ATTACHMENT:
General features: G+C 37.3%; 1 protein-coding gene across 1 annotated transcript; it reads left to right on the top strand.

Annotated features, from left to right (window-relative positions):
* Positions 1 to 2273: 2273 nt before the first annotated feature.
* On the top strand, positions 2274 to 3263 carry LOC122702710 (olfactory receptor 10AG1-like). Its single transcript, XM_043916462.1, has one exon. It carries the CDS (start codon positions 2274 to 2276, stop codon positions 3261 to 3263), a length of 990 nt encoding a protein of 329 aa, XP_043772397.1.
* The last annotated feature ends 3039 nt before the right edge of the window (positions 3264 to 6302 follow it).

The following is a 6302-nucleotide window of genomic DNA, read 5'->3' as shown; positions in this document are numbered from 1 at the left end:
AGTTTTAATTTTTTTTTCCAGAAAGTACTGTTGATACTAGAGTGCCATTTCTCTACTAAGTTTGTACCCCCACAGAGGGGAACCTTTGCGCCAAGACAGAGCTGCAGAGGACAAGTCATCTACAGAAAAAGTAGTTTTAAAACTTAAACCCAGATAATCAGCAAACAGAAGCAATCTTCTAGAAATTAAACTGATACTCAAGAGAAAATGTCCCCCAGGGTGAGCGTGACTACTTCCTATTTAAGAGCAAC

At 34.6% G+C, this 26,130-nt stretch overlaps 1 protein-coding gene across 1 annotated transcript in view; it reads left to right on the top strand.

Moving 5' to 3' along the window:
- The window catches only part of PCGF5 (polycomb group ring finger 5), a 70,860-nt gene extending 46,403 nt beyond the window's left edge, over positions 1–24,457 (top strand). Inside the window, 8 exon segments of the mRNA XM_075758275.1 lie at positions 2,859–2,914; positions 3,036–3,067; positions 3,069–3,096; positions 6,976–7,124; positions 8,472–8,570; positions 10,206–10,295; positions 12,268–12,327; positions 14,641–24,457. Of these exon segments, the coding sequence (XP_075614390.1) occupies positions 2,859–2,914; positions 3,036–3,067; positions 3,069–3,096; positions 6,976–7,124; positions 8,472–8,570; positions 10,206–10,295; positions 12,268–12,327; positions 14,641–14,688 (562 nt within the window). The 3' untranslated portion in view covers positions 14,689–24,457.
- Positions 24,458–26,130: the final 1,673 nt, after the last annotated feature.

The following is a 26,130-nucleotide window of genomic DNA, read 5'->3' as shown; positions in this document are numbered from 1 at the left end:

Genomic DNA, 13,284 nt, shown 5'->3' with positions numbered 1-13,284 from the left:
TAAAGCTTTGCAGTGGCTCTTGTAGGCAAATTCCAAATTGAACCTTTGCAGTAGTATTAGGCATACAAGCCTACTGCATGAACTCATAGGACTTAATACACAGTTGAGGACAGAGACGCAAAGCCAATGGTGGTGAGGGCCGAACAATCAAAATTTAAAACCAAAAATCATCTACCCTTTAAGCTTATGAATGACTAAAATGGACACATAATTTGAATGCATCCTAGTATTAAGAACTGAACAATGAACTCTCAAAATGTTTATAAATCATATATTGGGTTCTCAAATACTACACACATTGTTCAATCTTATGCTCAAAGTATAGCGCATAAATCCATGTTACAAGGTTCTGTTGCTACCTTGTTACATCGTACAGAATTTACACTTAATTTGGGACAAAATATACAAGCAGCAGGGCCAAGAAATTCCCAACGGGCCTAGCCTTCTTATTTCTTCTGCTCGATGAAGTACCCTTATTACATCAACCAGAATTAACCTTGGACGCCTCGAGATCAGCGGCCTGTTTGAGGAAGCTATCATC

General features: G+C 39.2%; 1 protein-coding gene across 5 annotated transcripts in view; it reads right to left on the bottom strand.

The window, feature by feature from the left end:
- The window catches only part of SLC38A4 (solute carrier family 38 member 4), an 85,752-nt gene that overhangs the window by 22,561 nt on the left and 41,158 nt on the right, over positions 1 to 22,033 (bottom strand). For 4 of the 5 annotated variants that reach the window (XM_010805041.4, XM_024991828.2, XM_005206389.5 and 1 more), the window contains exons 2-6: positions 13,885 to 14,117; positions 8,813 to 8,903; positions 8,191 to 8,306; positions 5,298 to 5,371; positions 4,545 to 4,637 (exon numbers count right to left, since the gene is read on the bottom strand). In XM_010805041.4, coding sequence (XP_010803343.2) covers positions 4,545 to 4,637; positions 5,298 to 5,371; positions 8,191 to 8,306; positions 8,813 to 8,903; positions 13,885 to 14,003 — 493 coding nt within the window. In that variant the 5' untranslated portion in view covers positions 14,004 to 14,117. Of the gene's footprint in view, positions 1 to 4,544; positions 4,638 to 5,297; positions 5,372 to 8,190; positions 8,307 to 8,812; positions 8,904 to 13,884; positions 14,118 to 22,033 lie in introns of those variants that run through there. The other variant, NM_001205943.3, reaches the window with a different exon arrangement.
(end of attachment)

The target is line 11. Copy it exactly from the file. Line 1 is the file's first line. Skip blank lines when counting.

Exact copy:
- Positions 24,458–26,130: the final 1,673 nt, after the last annotated feature.